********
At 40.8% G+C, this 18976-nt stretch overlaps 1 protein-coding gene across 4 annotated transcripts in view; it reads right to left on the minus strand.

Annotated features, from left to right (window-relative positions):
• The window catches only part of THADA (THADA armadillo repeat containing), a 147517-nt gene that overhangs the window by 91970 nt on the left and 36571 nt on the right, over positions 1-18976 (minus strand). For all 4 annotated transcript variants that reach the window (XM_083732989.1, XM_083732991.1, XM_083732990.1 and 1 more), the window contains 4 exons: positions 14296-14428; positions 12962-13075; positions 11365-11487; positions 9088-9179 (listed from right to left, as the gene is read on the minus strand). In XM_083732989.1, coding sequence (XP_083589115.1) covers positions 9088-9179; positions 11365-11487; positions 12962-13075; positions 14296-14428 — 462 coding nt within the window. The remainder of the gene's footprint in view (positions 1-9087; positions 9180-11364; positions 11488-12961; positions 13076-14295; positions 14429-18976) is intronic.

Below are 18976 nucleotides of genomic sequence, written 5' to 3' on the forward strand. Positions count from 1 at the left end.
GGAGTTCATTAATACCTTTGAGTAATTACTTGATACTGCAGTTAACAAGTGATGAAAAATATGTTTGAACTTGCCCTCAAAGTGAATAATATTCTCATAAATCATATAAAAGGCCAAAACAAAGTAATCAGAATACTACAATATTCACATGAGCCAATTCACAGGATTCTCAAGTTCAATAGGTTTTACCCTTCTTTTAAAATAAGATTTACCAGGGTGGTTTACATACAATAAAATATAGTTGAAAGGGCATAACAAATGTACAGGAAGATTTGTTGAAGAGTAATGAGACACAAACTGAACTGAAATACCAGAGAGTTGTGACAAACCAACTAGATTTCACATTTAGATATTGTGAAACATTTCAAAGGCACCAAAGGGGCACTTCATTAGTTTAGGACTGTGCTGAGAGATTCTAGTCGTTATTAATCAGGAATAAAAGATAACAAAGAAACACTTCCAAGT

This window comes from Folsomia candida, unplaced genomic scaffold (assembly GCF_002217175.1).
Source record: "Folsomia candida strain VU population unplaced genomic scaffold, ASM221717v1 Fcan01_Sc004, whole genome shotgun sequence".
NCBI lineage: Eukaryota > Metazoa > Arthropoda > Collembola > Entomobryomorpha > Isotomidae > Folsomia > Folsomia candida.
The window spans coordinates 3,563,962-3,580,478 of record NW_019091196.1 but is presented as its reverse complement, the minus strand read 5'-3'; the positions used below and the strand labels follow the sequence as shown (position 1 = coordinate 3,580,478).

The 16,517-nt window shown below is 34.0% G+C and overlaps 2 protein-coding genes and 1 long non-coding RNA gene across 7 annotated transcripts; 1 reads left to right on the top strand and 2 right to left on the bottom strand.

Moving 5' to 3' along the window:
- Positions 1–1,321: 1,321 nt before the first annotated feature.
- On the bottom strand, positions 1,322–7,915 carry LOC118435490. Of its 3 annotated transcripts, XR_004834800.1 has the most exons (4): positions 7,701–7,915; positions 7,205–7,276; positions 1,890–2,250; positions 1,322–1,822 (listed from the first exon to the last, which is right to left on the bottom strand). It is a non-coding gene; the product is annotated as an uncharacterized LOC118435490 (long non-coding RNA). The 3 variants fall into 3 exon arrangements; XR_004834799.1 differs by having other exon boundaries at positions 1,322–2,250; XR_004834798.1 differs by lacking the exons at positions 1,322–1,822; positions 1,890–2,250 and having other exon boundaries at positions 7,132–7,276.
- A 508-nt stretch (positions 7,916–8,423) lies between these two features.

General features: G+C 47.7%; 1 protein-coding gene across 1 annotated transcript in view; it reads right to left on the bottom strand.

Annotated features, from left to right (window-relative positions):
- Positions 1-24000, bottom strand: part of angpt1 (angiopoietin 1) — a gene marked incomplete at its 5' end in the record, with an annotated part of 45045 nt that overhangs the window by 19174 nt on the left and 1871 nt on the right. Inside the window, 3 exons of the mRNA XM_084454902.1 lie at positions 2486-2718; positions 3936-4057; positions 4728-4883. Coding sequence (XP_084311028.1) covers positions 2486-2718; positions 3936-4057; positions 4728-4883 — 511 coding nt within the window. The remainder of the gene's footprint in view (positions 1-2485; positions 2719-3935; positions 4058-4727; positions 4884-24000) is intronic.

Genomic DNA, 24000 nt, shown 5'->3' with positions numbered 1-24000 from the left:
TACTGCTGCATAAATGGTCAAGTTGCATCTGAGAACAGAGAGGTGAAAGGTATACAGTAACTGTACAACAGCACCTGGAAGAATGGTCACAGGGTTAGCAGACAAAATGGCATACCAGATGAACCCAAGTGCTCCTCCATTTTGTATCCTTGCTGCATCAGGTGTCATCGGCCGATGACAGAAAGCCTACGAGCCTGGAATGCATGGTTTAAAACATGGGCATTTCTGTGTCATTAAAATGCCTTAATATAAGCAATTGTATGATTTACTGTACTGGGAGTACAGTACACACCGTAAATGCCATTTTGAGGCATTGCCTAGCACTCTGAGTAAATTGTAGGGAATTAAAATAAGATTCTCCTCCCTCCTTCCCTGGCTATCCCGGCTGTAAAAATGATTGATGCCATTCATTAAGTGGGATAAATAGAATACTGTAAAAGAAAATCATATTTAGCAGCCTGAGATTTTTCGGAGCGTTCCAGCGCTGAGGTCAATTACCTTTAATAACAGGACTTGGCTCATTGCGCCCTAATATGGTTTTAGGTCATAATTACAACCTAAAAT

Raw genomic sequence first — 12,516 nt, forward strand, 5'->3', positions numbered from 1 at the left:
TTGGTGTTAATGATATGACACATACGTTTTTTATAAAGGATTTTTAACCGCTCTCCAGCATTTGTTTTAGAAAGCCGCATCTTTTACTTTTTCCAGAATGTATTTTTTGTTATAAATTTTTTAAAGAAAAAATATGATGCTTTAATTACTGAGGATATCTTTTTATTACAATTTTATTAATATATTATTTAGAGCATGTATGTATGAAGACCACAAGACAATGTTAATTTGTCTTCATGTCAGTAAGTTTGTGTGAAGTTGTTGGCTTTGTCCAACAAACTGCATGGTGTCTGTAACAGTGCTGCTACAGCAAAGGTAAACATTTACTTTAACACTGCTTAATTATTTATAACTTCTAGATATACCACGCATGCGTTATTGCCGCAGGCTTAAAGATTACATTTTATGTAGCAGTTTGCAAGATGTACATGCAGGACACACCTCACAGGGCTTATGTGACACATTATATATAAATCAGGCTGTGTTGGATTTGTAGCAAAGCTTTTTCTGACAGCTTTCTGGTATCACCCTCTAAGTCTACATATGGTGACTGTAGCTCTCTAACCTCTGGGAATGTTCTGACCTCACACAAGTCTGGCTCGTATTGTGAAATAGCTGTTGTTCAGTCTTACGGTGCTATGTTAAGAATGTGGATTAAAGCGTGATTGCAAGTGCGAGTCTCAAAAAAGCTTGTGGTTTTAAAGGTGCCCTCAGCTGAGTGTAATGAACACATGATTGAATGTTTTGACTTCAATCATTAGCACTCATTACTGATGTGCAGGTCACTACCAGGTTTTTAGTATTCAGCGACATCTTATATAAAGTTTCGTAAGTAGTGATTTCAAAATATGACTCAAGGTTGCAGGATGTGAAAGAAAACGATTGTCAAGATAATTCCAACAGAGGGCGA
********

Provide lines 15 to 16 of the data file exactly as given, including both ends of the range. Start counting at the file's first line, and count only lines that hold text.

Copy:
General features: G+C 47.7%; 1 protein-coding gene across 1 annotated transcript in view; it reads right to left on the bottom strand.

Annotated features, from left to right (window-relative positions):